My wife’s contractions came deep into Wednesday night, four days before the eventual delivery. In hindsight, I realised I was being very insensitive to her when I suggested if a contraction basically feels like a terrible diarrhea. “I guess, if you needed a reference point,” was her answer when the right one would be to boot my head through the nearest window. No, seeing what my wife went through for four days, I can concur it is not like a terrible diarrhea. A terrible diarrhea does not render you incapable to move or speak when it comes. This was something else.

Our family and friends suggested inducing the pregnancy after two days of contractions but my wife said no, “What if she’s not ready to come out yet?” I can only draw a parallel with me being asked to throw the thrash after I am showered and comfortably seated on our couch with the TV remote in my hand. “Okay, let’s wait for her.” But in 24-hours, the pain had gotten unbearable and my wife agreed to induce on Saturday night.

Civilization may have attempted to dress up the birthing process in clean air-conditioned rooms and plushy pillows but the truth is, it remains as primal an experience as it did thousands of years ago. There are strange-looking discharges, a lot of writhing in pain and well, blood. I was standing next to my wife comforting and encouraging her, two-feet away from the action and I still got blood on my shorts and hands. There was blood on the floor and on the sheets over the operating equipment.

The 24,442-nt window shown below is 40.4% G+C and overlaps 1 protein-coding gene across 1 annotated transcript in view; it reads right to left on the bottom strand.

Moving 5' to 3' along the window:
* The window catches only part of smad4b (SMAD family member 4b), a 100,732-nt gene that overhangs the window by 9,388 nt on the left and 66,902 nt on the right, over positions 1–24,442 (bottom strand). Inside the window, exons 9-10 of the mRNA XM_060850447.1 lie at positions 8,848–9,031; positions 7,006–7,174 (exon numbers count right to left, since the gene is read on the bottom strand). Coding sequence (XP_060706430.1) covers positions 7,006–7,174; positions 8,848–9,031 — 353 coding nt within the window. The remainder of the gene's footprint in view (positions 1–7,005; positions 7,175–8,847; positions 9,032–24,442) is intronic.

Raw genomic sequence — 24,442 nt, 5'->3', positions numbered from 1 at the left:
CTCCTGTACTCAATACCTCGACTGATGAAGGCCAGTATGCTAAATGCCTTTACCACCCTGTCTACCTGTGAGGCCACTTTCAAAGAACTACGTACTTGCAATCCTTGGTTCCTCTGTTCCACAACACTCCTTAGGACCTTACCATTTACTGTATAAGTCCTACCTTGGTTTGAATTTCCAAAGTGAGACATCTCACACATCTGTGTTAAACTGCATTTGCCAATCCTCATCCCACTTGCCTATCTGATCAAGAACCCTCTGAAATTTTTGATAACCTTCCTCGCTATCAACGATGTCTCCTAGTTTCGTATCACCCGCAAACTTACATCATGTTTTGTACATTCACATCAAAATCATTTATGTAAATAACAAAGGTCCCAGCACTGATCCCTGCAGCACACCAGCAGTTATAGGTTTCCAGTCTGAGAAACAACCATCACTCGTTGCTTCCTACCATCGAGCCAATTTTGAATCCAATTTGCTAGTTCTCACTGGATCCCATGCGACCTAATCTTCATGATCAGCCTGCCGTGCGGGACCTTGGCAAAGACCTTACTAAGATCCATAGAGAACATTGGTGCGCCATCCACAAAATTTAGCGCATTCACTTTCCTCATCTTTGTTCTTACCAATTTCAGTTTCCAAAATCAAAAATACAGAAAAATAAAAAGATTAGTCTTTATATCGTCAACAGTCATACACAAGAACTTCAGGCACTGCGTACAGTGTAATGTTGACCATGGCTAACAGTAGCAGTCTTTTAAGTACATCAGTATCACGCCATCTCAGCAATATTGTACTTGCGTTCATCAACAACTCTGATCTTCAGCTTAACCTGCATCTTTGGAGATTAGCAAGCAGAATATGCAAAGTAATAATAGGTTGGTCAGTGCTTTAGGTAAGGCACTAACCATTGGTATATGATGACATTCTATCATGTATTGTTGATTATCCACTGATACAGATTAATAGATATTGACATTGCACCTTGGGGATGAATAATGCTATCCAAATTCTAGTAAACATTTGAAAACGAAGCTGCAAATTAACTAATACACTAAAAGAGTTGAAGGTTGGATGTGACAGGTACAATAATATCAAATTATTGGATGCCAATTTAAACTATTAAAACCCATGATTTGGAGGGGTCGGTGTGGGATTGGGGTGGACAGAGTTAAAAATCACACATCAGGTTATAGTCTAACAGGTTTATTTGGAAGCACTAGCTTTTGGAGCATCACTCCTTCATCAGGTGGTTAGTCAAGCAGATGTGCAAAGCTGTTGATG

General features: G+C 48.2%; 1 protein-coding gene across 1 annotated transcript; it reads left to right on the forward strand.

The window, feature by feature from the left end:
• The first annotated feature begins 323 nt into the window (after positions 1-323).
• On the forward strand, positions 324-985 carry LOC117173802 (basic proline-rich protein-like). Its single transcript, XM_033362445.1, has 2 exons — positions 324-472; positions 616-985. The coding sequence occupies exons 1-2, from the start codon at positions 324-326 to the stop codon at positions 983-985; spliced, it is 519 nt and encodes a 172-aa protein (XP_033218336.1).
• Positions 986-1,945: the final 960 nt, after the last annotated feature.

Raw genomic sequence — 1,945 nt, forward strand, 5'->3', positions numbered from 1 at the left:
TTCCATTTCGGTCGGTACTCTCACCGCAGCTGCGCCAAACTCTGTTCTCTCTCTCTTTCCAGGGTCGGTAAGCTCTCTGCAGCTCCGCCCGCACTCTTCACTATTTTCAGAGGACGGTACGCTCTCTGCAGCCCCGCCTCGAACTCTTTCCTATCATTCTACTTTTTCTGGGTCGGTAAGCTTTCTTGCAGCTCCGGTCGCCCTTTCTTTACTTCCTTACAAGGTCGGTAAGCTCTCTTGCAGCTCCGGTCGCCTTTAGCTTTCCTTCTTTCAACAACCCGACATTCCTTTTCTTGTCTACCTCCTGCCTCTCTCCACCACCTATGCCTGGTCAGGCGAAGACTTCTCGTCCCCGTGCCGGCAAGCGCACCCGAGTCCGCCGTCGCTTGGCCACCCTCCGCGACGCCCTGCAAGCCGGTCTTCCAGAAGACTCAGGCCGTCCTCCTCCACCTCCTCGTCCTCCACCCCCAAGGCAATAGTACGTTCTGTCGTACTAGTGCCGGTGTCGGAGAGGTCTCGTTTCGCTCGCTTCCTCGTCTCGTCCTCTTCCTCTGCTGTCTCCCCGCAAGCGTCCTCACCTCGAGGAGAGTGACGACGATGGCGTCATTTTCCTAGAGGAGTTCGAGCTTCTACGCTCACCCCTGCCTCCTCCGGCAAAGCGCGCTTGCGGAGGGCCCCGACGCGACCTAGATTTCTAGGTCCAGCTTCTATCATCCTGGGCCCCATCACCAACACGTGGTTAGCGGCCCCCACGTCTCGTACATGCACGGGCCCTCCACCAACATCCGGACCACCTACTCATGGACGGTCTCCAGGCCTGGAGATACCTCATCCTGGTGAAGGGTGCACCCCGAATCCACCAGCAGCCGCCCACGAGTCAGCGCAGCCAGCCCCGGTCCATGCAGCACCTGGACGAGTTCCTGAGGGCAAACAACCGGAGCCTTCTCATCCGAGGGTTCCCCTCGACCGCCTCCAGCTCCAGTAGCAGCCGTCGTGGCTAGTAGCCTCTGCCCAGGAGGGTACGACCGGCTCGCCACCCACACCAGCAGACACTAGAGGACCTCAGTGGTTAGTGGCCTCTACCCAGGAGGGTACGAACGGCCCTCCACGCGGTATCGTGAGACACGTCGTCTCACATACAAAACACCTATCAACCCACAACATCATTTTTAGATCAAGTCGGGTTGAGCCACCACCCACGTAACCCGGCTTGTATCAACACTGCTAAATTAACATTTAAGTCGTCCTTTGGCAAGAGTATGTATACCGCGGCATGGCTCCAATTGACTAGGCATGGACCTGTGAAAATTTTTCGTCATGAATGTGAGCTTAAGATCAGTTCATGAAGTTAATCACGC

I was standing there, like a man seeing a UFO, eyes and mouth gaped when the doctor suggested the use of forceps and proceeded to access these two things that looked like cricket bats (at least to me at the time) and within seconds, he pulled out our baby  girl and dropped her on to my wife’s chest, caked in blood. The next few seconds were a mingling of panic, relief and excitement as they stuffed a tube into our girl’s mouth to get the excesss liquid out all while she screamed and cried, like she was dragged rudely to a party she did not wanted to go to. Well, she was.

And now she’s here. An autonomous being with her own personality, wants and moods. She is now a part of the tapestry of the world. Her story will be embedded into the story of the world. Her life will now become intertwined with the lives of others. There is no reversing this process. She isn’t going to be climbing back up into the womb after a week. She isn’t going to dissolve into stardust after a year. There is no return policy.

It’s done and our lives will never be the same again.

And why would we want it to be what it was before after seeing her, hearing her and smelling her? She is the most beautiful thing we’ve laid our eyes on and the mere gurgle from her causes both our hearts to feel like it wants to explode with love, joy and contentment. We want this life, not the one before anymore.